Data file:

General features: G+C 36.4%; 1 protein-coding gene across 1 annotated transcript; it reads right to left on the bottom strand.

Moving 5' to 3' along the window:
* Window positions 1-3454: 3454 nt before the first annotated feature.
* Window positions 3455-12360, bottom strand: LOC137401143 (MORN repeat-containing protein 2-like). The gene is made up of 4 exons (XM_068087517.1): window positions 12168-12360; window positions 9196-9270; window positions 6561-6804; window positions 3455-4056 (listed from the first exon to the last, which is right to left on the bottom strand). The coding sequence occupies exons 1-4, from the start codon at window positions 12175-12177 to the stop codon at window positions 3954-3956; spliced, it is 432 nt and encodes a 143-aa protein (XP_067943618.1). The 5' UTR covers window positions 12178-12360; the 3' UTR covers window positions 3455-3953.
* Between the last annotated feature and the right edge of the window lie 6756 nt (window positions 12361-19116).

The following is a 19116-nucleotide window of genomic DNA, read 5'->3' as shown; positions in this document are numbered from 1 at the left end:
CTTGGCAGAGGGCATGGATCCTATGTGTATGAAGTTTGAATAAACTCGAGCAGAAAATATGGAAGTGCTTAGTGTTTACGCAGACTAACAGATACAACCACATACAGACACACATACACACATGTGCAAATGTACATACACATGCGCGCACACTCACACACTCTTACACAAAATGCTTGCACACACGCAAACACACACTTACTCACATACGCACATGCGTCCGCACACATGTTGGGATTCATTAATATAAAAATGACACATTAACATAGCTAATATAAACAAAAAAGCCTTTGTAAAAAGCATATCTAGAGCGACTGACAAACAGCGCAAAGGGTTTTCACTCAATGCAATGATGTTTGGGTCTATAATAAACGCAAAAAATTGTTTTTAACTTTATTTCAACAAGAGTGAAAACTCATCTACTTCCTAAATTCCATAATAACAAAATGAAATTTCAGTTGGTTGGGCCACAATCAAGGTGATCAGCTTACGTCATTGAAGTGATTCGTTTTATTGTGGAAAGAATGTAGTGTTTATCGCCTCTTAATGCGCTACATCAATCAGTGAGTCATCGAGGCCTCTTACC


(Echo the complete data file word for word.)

General features: G+C 36.4%; 1 protein-coding gene across 1 annotated transcript; it reads right to left on the bottom strand.

Moving 5' to 3' along the window:
* Window positions 1-3454: 3454 nt before the first annotated feature.
* Window positions 3455-12360, bottom strand: LOC137401143 (MORN repeat-containing protein 2-like). The gene is made up of 4 exons (XM_068087517.1): window positions 12168-12360; window positions 9196-9270; window positions 6561-6804; window positions 3455-4056 (listed from the first exon to the last, which is right to left on the bottom strand). The coding sequence occupies exons 1-4, from the start codon at window positions 12175-12177 to the stop codon at window positions 3954-3956; spliced, it is 432 nt and encodes a 143-aa protein (XP_067943618.1). The 5' UTR covers window positions 12178-12360; the 3' UTR covers window positions 3455-3953.
* Between the last annotated feature and the right edge of the window lie 6756 nt (window positions 12361-19116).

The following is a 19116-nucleotide window of genomic DNA, read 5'->3' as shown; positions in this document are numbered from 1 at the left end:
CTTGGCAGAGGGCATGGATCCTATGTGTATGAAGTTTGAATAAACTCGAGCAGAAAATATGGAAGTGCTTAGTGTTTACGCAGACTAACAGATACAACCACATACAGACACACATACACACATGTGCAAATGTACATACACATGCGCGCACACTCACACACTCTTACACAAAATGCTTGCACACACGCAAACACACACTTACTCACATACGCACATGCGTCCGCACACATGTTGGGATTCATTAATATAAAAATGACACATTAACATAGCTAATATAAACAAAAAAGCCTTTGTAAAAAGCATATCTAGAGCGACTGACAAACAGCGCAAAGGGTTTTCACTCAATGCAATGATGTTTGGGTCTATAATAAACGCAAAAAATTGTTTTTAACTTTATTTCAACAAGAGTGAAAACTCATCTACTTCCTAAATTCCATAATAACAAAATGAAATTTCAGTTGGTTGGGCCACAATCAAGGTGATCAGCTTACGTCATTGAAGTGATTCGTTTTATTGTGGAAAGAATGTAGTGTTTATCGCCTCTTAATGCGCTACATCAATCAGTGAGTCATCGAGGCCTCTTACC